Things I wished I had known when I started using snakemake

Happy new year and all of that!

I am still VERY late in my catching up with papers. This is not helped by the fact that I’ve changed devices (again) and I am now in a Dell Machine, on a full GNOMEian experience worth of a separate entry. Paper newsletters will resume. For real. In the meantime, here goes a post for certain tips when using Snakemake.

I’m making another workflow! This time everything is done using Snakemake. I have a very basic knowledge of python; so far I have mostly managed using bash and R. But since 1. I must learn better python because everybody in the lab uses python-based tools, 2. the people (myself included) are in need a more automated procedure to go from raw to processed data, I thought a snakemake project could be the perfect excuse to tackle both issues.

And I was not wrong. The only problem is, the curve can be really steep if one has never worked with python and/or workflows. There is a real change in the way of thinking compared to other stuff like scripting and creating functions. During my month and a half learning and tackling stuff with snakemake, I have come across a number of problems that may be extra-difficult to solve without some knowledge beforehand. Below some random thoughts that might be of help for the (un)initiated. My idea is to provide food for thought at an early stage of getting in touch with snakemake, despite most of this is mentioned one way or another in the official documentation and the endless stream of tutorials and stackoverflows. Also bear in mind that I am still learning!

  • Here a very basic conceptual guide to snakemake using sandwiches (yes!)
  • To start off, go check the official snakemake workflow repository for inspiration or to not reinvent the wheel! This is how I learned the most during my first days, just reading a bunch of workflows and getting familiar with the structure. A great example is this:
  • One of the first good practices observable in these workflows is the heavy use of config files and separate smk files. The config file should be the cornerstone of user input, instead of passing things manually when calling snakemake. Here the user should be able to configure most if not all of hte parameters relevant for each of the pieces of code that are run in the workflow. The config is a good place to also add static variables such as name of species, build version of the genome, run name, project name, max number of CPUs allowed, etc. These can be later on accessed in a rule with something as: genomebuild=config["params"]["genomebuild"] . Get familiar with YAML files and use the config file a lot!
  • The .smk files are nothing more than sub-files to keep your workflow tidy. The snakefile can be a gathering point from where to start the workflow, with a collection of paths to the snakefiles and a simple rule all that serves to specify what output files to collect from the workflow. To make the workflow see other .smk files, simply add them as: include: "path/to/your/smkfile.smk" .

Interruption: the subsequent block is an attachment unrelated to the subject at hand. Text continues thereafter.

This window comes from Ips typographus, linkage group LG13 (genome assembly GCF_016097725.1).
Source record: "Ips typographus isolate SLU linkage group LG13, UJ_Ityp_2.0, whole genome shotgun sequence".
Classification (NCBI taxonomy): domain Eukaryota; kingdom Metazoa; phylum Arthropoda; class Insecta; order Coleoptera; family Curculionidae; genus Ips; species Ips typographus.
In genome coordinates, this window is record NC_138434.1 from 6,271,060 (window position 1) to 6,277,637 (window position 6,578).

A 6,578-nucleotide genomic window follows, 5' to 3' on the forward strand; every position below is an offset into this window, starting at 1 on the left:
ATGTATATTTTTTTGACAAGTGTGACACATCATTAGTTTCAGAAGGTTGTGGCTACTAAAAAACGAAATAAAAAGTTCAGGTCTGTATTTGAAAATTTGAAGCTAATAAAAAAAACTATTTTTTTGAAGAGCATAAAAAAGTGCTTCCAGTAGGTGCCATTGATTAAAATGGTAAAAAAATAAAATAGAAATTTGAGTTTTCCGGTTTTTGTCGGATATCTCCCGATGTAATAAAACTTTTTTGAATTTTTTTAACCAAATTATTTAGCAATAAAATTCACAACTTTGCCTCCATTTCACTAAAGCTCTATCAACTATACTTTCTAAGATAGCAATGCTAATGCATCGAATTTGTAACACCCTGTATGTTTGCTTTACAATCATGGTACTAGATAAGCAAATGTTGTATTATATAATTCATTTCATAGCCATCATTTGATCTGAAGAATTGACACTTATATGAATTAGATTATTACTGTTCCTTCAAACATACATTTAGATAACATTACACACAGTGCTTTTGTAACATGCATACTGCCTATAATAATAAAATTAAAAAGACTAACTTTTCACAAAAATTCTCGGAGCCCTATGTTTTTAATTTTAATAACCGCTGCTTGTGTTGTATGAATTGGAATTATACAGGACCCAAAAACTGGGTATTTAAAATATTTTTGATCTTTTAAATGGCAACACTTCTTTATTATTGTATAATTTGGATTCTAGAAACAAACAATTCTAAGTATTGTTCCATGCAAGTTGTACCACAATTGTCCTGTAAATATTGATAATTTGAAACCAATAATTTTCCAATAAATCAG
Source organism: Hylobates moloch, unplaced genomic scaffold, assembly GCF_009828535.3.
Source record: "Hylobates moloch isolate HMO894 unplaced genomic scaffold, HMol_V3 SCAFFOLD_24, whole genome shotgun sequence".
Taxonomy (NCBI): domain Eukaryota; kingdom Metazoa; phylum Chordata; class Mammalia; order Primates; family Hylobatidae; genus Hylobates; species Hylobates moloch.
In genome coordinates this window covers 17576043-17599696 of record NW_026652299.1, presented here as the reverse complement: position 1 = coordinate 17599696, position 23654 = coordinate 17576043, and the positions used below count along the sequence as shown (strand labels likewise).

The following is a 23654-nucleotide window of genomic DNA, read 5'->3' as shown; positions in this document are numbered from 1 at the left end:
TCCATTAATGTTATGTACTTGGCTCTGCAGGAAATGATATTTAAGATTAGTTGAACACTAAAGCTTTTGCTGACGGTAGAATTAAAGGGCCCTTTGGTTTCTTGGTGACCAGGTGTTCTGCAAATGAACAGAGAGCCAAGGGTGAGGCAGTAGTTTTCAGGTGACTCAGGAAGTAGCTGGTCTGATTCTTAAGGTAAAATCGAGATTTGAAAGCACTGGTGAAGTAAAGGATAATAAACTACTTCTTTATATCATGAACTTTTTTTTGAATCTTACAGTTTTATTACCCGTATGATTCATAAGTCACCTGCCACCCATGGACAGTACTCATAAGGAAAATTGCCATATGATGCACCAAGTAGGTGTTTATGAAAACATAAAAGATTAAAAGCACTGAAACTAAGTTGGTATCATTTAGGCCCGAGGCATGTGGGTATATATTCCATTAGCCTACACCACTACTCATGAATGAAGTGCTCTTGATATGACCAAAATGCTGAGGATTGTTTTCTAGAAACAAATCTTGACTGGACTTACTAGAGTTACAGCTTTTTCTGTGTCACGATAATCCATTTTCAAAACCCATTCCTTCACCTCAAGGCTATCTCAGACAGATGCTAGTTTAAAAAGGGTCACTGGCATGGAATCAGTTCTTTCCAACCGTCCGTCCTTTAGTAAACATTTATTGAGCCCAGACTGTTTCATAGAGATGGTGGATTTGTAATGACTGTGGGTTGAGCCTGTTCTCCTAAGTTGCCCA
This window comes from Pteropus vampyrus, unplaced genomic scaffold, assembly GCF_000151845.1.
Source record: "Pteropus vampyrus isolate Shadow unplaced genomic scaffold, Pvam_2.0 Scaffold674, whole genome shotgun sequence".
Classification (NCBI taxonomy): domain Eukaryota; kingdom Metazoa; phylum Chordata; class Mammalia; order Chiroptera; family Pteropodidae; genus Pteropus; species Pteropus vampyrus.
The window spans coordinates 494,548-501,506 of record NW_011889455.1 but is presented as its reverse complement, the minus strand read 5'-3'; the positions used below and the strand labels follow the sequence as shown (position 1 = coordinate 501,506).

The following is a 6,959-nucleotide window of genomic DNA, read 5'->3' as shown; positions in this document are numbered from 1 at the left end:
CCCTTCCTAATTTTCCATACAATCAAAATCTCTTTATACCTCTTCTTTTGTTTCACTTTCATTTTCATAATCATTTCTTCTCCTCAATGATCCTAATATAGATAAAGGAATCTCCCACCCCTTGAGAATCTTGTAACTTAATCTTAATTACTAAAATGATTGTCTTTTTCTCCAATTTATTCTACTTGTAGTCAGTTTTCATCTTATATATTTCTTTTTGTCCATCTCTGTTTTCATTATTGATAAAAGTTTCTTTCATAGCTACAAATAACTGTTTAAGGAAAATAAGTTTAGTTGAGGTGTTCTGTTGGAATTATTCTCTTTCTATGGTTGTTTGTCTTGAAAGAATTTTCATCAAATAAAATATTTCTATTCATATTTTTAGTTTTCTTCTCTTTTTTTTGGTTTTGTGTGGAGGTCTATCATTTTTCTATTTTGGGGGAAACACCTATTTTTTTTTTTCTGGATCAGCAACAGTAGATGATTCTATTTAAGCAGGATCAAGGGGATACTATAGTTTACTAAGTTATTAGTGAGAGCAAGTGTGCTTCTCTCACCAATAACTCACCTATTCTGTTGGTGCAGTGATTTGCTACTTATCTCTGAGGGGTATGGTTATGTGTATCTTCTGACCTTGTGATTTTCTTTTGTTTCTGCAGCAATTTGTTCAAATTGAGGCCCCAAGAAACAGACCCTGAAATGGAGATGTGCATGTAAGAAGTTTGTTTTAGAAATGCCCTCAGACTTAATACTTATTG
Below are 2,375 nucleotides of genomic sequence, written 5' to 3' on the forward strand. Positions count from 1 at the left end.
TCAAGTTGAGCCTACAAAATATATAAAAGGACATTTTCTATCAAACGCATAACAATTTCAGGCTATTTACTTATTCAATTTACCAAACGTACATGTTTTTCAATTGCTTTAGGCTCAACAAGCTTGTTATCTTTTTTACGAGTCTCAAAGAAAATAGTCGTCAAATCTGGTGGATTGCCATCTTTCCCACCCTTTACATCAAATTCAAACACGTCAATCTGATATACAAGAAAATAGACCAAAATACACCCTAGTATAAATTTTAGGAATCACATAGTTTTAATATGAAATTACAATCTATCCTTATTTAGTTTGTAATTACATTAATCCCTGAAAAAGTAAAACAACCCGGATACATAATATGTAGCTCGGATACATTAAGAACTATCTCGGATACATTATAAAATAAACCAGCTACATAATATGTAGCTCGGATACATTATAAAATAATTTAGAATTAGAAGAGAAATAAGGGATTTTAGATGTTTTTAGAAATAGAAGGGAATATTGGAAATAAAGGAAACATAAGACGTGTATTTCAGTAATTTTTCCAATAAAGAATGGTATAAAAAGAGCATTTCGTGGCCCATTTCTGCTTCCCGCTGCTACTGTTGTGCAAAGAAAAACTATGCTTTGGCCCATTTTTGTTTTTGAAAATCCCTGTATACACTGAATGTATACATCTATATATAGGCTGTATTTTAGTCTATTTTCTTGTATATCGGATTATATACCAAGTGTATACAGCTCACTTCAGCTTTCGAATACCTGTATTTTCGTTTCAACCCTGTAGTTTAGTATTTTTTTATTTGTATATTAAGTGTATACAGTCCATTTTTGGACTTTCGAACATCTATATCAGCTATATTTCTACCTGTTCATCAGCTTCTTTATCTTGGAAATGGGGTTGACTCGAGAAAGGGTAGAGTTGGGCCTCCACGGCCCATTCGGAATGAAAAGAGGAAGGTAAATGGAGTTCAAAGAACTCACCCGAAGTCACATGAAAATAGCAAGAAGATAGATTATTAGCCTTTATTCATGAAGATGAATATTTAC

• Among these, another important file is the common.smk . Although not necessary (it is just a convention), this is used to catalog and define all the internal functions of the workflow, as well as to pass the information in config file to static variables, to create objects (and play) with the information from the config file, etc. Use this too!
  • At the beginning I got the concepts of inputs for rules and inputs for programs mixed out. Remember that {input} and {output} are first and foremost snakemake’s way to interpret what rules connects to what rules. Thus they are not strictly necessary to be present in the actual command that runs on a rule, meaning, you do not need explicit mentions like program {input} > {output} in the shell/run section of a rule. While it is true that we often want a program to take in whatever came out of another program and therefore the concept of rule inputs and program inputs can overlap, we must remember these are technically separate things. This means we can use inputs and outputs to make rules wait for each other even if there is no apparent connection between them. While this is mentioned in the documentation, it has far more implications than apparent. Sometimes we could be interested in the summary or report of a program and not in the actual output of a program. We could define this as the input for a downstream rule that operates with the report, and also as the output of the rule that generates it.
  • You can specify more than one type of file in input and output:
rule step1:
		command -input1 {input.file1} -input2 {input.file2} ...

This can also be done without giving them names, in which case they can be accessed as list elements:

rule step1:
		command -input1 {input[0]} -input2 {input[1]} ...
  • Rules can also lack any of the input or output, depending on what you need them to do. This opens a bunch of potential uses too, like the well-known rule all to collect all you want the pipeline to do while doing nothing in return, but also for rules that must run on its own such as a command to download and index a database (which does not depend on anything from the user a priori), etc.